Freiburg gets new district
In the west of Freiburg, a new district for around 15,000 people is being built on approximately 107 hectares. Constructed in compliance with all current and future sustainability standards, mobility also enjoys a high priority in Dietenbach.
Creating a district on a greenfield site has not often been crowned with success in the past. Most of them were large housing estates in peripheral locations, poorly connected to the public transport network and strictly monofunctional. Freiburg im Breisgau is now showing that it can be done differently; planned on the drawing board, but in nature modeled on inner-city districts from the Wilhelminian period. The large-scale Dietenbach project, named after the flowing body of water in the construction area, has the potential to be iconic for a new kind of urban development.
Freiburg is a growing city with a great shortage of affordable housing, which the city wants to counter with the creation of the new district as an answer. The new Dietenbach district is to be a barrier-free, well-mixed, urban district with affordable housing, including 50 percent subsidised rental housing, an environmentally friendly mobility concept and an innovative energy concept. The goal is a self-confident neighbourhood with which its residents identify. It should strengthen and advance Freiburg as a city in the good tradition of previously developed districts such as Rieselfeld and Vauban, as well as have a positive impact on the surrounding districts and foster good neighbourhoods. The development of the new Dietenbach district is one of the largest projects in the city's recent history.
Since spring 2019, the Freiburg city administration has been working on a detailed framework plan together with the winning offices (K9 Architekten from Freiburg, Latz + Partner for open space planning from Kranzberg and StetePlanung from Darmstadt for traffic), which had won the city's urban open space planning competition in 2017. This was approved by the municipal council of the city of Freiburg on 8 December 2020. EGSPlan developed the energy concept.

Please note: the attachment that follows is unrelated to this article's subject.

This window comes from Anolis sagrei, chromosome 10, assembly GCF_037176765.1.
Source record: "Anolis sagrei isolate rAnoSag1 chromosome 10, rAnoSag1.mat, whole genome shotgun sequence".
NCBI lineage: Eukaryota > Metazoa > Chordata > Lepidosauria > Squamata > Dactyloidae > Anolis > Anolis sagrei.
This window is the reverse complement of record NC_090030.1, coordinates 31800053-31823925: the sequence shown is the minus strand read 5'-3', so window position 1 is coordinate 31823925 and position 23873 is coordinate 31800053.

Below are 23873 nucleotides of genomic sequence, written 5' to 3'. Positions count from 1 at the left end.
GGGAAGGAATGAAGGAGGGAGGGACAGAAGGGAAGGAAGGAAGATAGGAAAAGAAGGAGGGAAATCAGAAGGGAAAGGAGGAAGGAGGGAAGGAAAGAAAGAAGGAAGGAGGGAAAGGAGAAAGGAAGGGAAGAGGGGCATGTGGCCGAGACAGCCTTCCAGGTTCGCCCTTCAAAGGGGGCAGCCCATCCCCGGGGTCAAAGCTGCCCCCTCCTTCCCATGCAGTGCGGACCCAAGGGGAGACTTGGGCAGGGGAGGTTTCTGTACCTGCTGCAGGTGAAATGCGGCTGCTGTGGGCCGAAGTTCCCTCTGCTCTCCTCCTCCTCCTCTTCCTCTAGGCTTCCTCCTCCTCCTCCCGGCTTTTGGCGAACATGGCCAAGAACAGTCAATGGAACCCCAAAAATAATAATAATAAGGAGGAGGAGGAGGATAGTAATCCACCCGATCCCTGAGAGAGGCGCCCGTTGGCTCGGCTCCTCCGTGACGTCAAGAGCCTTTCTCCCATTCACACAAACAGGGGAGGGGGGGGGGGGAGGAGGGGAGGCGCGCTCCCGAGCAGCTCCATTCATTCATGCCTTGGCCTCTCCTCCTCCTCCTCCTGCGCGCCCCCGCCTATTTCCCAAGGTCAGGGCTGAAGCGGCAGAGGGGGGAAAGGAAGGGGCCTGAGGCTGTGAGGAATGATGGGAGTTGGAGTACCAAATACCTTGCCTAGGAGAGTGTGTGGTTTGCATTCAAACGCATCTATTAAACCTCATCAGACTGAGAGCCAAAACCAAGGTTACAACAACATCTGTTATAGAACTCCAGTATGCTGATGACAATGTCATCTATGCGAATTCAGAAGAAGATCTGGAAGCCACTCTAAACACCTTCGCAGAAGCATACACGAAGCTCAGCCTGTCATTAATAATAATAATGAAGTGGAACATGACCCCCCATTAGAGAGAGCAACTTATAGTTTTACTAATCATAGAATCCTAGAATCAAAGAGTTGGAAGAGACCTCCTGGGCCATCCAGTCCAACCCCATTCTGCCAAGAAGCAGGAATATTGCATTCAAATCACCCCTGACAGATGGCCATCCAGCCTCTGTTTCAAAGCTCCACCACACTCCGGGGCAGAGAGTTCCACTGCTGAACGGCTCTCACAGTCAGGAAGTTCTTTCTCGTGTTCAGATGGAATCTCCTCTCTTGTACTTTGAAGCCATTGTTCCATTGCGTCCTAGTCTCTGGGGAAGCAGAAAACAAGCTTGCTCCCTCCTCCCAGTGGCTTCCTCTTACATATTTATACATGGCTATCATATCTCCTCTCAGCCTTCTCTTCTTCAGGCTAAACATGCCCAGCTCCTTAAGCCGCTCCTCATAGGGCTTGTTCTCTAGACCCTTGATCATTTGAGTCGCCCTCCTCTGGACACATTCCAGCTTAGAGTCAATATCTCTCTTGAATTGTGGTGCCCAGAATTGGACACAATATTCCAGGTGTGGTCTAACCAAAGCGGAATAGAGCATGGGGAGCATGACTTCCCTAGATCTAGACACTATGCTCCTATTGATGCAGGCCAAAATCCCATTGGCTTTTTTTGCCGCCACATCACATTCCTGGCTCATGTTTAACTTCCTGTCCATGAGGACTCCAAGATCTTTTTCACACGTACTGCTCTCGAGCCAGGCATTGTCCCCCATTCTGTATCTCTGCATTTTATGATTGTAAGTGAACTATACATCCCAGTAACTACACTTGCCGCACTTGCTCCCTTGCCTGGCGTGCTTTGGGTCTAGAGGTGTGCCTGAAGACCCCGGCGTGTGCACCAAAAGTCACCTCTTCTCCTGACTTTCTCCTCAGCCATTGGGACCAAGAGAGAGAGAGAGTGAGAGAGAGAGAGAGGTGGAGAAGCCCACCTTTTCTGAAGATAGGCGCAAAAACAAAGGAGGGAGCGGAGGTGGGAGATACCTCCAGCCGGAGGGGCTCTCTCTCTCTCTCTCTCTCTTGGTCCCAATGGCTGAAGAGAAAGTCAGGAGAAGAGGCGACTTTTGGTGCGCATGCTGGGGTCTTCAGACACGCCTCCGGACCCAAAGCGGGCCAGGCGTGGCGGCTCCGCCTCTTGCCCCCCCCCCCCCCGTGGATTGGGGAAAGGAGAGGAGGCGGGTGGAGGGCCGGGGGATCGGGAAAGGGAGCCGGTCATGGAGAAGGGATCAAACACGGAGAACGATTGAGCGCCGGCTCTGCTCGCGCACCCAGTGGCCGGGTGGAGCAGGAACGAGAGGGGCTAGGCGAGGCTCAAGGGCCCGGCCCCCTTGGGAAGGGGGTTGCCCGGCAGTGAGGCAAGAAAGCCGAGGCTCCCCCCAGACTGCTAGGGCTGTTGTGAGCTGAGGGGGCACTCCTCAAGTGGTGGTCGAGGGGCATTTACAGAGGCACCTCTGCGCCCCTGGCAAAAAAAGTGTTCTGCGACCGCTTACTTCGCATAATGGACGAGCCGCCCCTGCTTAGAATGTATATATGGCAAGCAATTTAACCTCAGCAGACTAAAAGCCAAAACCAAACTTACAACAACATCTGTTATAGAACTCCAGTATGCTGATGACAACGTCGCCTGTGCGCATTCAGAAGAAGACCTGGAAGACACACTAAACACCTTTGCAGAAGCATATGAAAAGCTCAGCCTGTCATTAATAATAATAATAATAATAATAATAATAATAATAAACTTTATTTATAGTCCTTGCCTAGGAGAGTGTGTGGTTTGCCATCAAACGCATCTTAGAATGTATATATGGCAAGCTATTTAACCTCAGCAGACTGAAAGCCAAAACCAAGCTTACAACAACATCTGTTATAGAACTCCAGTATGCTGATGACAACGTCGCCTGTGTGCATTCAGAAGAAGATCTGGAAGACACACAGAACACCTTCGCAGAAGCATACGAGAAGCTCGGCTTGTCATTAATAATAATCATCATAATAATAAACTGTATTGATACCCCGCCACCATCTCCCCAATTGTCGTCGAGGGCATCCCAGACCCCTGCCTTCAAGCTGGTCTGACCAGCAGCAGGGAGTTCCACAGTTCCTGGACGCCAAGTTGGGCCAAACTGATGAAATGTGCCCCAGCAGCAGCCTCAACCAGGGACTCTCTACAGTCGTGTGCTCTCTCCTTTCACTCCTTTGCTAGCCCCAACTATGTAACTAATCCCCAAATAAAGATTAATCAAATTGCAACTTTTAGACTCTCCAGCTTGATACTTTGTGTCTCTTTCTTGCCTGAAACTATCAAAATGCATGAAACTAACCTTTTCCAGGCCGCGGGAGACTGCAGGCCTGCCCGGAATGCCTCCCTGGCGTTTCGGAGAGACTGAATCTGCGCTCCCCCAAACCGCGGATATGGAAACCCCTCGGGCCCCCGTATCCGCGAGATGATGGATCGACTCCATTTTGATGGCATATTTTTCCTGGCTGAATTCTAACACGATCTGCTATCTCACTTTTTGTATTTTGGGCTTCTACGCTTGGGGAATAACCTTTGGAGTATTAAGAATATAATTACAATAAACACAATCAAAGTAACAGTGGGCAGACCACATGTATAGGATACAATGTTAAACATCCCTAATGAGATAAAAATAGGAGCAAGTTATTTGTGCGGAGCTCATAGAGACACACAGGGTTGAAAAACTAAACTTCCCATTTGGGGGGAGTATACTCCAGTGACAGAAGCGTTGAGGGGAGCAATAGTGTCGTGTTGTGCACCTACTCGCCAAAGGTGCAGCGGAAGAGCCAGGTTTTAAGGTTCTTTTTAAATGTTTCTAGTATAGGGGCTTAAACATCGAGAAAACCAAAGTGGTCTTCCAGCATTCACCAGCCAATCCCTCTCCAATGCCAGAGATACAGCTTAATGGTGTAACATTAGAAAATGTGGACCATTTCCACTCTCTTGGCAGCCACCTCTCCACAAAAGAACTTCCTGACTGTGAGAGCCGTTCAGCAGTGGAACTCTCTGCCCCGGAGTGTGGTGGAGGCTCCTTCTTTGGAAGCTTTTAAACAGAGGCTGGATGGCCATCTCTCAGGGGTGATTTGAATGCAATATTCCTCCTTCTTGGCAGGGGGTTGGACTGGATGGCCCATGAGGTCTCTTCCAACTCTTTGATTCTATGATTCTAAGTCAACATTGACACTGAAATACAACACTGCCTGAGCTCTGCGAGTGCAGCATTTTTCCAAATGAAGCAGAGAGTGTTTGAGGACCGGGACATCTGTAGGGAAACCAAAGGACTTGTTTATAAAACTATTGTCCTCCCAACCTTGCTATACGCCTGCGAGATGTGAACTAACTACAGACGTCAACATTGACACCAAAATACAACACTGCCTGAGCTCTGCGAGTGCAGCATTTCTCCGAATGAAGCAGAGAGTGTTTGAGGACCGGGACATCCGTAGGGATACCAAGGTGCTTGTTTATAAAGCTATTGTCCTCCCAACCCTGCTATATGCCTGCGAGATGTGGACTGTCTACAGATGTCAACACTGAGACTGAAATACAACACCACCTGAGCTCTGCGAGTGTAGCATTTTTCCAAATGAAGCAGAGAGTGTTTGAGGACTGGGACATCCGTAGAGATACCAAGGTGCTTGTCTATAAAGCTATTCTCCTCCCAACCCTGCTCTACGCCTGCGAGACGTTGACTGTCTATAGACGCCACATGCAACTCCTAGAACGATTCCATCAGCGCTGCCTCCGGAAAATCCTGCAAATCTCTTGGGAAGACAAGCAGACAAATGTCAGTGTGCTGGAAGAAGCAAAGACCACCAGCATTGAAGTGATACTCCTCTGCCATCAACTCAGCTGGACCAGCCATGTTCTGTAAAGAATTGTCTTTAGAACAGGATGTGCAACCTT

With around 6,900 residential units to be built on the site and housing for around 15,000 people, not only will an additional district be created, but a neighbourhood with its own infrastructure and a high degree of centrality. Dietenbach will be arranged according to the principle of perimeter block development in order to achieve a high functional mix with short distances and naturally distributed green spaces. Walkability and bikeability are in the foreground; in addition, a connection to the tram line leading to the city centre will be created. For cars, elevated and underground garages are available, which - depending on future needs - can be converted without much effort. It should be possible to transform the above-ground parking areas into flats, for example.
In the new Dietenbach district, the focus is on quality of life, sustainability and experience. The neighbourhood is to be inclusive and barrier-free and the first in Freiburg to be realised in a climate-neutral way. All residential properties will be built in compliance with KfW 55 standards and will be supplied with heat via a central large-scale heat pump with an output of 20 megawatts; the energy will be obtained from wastewater and groundwater. It reaches the houses via the local heating network, which is why no separate heating systems are necessary. Green hydrogen is produced in a 900 m2 electrolyser, which can be used by the transport companies or waste disposal, for example. The resulting waste heat is to cover 20 % of the neighbourhood's energy needs. In order to ensure varied recreational opportunities, especially for children, the creek area will become an "adventure area".
Since technological innovations in the mobility sector are difficult to predict, an adaptation strategy is planned. Where possible, precautions are already taken during construction to be able to react to leaps in development without much reconstruction. For example, the central ring road is being made quite wide so that autonomous buses have enough space. Furthermore, several car-sharing stations and a disproportionately large number of bicycle parking spaces are planned, in parallel with a comparatively low car parking space ratio of 0.5 per residential unit. The technical infrastructure for large-scale practicality of electric cars is also to be prepared from the outset; in this case by thick cable pipes in the subsoil, the capacity of which is sufficient for an increase in charging columns. In this way, an urban quarter is being created in the middle of a greenfield site, which seems to be well prepared for the opportunities and challenges of the future.